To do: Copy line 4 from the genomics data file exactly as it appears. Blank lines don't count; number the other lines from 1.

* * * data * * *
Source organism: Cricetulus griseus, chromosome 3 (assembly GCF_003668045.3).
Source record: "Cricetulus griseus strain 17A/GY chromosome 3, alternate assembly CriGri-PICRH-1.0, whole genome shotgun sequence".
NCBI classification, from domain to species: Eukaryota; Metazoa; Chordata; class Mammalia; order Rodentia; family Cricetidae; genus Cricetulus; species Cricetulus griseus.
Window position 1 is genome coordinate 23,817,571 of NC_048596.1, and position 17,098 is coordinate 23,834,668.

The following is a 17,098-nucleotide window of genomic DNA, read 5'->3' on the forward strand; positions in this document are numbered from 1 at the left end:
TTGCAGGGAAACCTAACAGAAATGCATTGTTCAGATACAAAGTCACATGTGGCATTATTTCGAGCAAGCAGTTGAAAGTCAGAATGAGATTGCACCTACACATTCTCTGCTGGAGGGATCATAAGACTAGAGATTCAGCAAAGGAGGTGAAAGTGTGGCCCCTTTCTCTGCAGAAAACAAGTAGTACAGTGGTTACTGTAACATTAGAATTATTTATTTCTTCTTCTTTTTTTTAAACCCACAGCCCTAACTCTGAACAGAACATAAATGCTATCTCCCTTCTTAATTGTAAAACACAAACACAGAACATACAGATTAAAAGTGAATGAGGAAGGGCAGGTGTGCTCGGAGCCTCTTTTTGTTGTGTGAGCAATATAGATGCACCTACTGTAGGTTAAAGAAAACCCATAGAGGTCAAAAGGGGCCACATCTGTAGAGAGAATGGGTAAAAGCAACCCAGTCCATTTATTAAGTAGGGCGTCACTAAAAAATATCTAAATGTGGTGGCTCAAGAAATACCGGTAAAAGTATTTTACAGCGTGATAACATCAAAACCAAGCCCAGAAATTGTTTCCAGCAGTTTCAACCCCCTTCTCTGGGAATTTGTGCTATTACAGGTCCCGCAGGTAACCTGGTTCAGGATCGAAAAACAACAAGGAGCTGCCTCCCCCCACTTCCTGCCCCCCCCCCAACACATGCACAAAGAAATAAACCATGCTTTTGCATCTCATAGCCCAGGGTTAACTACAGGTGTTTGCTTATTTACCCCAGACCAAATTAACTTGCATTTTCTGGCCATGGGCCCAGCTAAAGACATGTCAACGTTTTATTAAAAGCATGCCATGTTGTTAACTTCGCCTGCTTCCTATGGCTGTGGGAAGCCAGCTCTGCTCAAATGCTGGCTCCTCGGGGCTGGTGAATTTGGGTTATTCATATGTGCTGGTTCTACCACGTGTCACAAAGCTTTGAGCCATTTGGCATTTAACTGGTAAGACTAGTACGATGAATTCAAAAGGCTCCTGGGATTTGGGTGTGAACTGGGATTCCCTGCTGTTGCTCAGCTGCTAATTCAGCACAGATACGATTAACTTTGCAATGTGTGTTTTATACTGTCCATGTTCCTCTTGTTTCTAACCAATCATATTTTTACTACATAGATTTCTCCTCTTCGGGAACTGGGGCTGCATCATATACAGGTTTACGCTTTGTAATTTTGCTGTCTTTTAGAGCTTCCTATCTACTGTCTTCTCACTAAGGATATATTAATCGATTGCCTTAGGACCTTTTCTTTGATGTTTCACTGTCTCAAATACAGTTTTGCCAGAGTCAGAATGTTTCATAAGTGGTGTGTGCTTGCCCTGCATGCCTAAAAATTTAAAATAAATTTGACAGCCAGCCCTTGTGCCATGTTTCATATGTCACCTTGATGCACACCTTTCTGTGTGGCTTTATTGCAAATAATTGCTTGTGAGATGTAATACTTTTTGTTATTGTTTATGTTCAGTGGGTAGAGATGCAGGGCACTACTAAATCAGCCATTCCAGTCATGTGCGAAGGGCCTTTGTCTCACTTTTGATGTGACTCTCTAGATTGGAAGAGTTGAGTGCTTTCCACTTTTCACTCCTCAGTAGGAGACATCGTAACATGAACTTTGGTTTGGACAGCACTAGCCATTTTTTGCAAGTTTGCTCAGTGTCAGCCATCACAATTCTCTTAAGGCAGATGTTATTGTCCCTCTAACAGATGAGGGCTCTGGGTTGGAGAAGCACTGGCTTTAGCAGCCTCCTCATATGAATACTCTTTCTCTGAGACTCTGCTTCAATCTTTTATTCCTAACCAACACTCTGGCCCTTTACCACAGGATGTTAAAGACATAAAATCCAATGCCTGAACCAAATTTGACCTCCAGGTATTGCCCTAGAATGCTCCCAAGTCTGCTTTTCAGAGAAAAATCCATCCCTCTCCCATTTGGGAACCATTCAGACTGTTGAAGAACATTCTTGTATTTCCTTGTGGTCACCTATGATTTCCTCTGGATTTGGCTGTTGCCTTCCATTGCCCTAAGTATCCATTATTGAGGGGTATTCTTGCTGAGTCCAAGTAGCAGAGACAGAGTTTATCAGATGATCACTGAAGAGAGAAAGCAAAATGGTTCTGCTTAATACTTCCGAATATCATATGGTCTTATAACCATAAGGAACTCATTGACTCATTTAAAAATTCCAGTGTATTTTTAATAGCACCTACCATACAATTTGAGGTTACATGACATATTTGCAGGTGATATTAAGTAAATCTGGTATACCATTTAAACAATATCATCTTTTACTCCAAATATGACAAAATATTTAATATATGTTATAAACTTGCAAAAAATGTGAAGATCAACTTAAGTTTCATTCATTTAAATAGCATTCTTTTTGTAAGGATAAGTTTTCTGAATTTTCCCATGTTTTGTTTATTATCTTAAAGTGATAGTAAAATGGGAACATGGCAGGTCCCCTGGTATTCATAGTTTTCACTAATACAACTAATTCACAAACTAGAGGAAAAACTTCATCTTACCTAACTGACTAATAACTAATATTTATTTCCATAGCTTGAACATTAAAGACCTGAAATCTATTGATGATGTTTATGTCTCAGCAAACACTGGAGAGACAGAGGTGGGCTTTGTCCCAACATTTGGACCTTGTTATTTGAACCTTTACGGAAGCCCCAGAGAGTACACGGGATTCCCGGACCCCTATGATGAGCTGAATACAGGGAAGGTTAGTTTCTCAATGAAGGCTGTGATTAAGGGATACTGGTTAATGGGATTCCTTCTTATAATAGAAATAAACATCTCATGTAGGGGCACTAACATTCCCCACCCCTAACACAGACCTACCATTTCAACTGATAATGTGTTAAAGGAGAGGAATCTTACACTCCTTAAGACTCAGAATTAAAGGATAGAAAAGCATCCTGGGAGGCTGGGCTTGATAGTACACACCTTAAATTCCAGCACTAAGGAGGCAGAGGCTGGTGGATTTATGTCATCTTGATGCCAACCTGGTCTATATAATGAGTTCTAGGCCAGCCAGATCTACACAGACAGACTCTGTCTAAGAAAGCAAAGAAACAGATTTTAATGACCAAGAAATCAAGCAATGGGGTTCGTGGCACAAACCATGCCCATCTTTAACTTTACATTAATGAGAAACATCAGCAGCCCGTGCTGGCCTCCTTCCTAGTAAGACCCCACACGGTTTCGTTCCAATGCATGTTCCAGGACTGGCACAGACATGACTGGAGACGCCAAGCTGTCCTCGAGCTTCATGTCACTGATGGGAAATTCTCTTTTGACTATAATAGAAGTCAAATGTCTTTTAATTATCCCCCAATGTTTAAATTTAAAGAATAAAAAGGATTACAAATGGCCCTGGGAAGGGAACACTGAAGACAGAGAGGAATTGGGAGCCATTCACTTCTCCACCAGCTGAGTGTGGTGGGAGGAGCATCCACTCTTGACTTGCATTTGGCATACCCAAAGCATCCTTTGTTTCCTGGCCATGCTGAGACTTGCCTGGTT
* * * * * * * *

Window position 1 is genome coordinate 23,817,571 of NC_048596.1, and position 17,098 is coordinate 23,834,668.